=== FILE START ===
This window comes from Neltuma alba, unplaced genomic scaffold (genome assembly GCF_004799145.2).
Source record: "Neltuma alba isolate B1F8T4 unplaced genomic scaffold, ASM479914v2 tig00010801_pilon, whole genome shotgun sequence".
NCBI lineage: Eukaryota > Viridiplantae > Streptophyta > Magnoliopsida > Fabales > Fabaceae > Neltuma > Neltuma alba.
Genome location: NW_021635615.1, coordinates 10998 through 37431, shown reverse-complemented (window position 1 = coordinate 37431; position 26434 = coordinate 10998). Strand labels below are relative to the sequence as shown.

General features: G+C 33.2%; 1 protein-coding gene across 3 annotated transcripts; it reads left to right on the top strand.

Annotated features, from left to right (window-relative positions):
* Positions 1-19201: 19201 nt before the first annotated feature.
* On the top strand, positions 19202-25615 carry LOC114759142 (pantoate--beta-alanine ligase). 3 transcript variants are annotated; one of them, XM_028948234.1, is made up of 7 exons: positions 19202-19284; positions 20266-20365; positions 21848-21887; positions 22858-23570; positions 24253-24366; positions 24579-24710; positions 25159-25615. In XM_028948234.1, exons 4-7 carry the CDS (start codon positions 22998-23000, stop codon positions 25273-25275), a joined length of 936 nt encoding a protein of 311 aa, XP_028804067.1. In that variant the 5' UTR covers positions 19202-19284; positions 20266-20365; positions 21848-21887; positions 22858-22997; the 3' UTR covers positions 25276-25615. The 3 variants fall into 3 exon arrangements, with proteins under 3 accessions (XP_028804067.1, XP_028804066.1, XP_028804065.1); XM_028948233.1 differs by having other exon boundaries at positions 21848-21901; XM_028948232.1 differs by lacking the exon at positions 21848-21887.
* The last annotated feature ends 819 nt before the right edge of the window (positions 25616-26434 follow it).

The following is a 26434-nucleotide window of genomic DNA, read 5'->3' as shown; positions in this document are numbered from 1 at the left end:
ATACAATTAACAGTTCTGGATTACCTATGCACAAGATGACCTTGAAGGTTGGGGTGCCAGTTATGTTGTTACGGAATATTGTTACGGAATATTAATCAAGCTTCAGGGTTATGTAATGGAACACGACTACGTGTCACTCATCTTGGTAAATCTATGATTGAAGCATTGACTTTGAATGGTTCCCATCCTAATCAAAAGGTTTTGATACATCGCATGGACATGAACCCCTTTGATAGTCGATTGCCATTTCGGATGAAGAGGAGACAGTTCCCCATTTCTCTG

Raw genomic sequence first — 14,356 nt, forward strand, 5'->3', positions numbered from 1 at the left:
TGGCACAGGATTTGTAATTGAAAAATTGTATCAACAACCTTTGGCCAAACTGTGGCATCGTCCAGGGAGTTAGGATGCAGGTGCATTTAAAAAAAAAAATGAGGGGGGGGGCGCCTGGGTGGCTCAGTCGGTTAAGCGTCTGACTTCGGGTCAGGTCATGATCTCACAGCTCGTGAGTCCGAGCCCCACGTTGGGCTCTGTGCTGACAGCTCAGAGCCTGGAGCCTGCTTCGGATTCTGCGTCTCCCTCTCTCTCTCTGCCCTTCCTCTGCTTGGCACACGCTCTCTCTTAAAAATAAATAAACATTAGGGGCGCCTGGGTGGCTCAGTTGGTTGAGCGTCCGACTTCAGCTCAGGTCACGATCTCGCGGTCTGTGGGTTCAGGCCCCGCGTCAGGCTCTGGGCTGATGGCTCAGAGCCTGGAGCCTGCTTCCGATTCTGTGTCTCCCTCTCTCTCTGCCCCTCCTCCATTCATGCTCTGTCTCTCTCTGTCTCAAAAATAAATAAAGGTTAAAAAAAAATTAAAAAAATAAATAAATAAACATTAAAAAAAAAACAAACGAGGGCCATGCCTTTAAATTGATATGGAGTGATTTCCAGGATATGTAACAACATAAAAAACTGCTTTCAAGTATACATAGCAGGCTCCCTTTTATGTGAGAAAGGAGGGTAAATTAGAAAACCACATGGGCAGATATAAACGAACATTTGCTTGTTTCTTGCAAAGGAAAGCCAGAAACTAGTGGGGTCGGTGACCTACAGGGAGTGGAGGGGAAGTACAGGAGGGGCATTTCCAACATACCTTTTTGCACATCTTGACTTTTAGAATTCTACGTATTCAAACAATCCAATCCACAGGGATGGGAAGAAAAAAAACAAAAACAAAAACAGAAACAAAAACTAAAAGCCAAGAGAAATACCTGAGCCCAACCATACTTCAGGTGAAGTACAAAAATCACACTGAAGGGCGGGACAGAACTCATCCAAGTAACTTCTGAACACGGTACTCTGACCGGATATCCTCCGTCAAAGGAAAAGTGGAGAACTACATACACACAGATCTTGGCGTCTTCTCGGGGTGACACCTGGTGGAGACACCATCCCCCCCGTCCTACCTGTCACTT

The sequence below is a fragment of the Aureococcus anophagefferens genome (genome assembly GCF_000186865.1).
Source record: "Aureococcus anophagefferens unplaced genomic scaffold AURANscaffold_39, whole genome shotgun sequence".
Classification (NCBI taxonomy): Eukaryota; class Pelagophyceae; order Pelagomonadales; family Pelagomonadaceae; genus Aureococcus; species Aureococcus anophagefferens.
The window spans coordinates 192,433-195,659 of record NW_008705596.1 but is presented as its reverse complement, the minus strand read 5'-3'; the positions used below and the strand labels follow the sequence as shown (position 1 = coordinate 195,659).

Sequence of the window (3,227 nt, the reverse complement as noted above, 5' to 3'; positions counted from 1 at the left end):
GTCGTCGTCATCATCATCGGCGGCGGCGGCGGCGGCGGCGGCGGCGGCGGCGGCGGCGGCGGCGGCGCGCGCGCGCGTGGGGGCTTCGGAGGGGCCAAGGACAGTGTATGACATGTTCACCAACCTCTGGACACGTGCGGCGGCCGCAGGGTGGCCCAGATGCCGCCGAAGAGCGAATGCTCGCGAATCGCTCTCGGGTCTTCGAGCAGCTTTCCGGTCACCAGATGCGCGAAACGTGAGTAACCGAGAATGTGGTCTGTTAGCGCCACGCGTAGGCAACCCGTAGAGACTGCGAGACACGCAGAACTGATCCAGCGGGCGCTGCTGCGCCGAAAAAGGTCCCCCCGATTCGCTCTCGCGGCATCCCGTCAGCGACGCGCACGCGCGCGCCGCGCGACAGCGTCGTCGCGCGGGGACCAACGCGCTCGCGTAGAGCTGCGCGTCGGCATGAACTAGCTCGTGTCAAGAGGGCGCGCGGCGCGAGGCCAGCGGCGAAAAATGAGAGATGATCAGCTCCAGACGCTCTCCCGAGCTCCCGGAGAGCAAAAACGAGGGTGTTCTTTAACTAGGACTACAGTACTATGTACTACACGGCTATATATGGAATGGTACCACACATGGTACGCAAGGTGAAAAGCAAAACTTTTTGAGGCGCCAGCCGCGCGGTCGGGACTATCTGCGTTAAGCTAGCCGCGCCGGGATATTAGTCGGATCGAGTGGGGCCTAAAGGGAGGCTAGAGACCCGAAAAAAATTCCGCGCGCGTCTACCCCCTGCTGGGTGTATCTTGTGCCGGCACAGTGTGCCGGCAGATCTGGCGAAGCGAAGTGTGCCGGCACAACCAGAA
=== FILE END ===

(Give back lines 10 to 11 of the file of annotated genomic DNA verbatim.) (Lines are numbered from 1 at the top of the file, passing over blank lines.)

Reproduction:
The following is a 26434-nucleotide window of genomic DNA, read 5'->3' as shown; positions in this document are numbered from 1 at the left end:
ATACAATTAACAGTTCTGGATTACCTATGCACAAGATGACCTTGAAGGTTGGGGTGCCAGTTATGTTGTTACGGAATATTGTTACGGAATATTAATCAAGCTTCAGGGTTATGTAATGGAACACGACTACGTGTCACTCATCTTGGTAAATCTATGATTGAAGCATTGACTTTGAATGGTTCCCATCCTAATCAAAAGGTTTTGATACATCGCATGGACATGAACCCCTTTGATAGTCGATTGCCATTTCGGATGAAGAGGAGACAGTTCCCCATTTCTCTG